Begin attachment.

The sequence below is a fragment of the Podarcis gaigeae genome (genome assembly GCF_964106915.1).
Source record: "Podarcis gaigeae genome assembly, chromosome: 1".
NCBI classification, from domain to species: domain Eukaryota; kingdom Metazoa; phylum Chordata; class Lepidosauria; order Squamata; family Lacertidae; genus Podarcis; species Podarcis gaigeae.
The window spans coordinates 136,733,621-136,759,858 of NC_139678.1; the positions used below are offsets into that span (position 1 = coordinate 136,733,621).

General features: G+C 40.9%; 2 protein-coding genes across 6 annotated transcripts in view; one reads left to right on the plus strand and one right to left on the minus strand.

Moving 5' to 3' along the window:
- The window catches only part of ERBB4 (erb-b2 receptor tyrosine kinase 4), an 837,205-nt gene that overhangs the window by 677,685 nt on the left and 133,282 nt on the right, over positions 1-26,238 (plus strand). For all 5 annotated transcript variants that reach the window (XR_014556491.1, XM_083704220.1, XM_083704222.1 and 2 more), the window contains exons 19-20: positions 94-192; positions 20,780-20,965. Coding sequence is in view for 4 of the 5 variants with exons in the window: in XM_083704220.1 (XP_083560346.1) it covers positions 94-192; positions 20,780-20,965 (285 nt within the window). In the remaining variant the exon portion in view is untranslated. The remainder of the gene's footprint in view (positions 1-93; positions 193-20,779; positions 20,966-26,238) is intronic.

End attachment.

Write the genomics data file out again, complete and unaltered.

The sequence below is a fragment of the Podarcis gaigeae genome (genome assembly GCF_964106915.1).
Source record: "Podarcis gaigeae genome assembly, chromosome: 1".
NCBI classification, from domain to species: domain Eukaryota; kingdom Metazoa; phylum Chordata; class Lepidosauria; order Squamata; family Lacertidae; genus Podarcis; species Podarcis gaigeae.
The window spans coordinates 136,733,621-136,759,858 of NC_139678.1; the positions used below are offsets into that span (position 1 = coordinate 136,733,621).

General features: G+C 40.9%; 2 protein-coding genes across 6 annotated transcripts in view; one reads left to right on the plus strand and one right to left on the minus strand.

Moving 5' to 3' along the window:
- The window catches only part of ERBB4 (erb-b2 receptor tyrosine kinase 4), an 837,205-nt gene that overhangs the window by 677,685 nt on the left and 133,282 nt on the right, over positions 1-26,238 (plus strand). For all 5 annotated transcript variants that reach the window (XR_014556491.1, XM_083704220.1, XM_083704222.1 and 2 more), the window contains exons 19-20: positions 94-192; positions 20,780-20,965. Coding sequence is in view for 4 of the 5 variants with exons in the window: in XM_083704220.1 (XP_083560346.1) it covers positions 94-192; positions 20,780-20,965 (285 nt within the window). In the remaining variant the exon portion in view is untranslated. The remainder of the gene's footprint in view (positions 1-93; positions 193-20,779; positions 20,966-26,238) is intronic.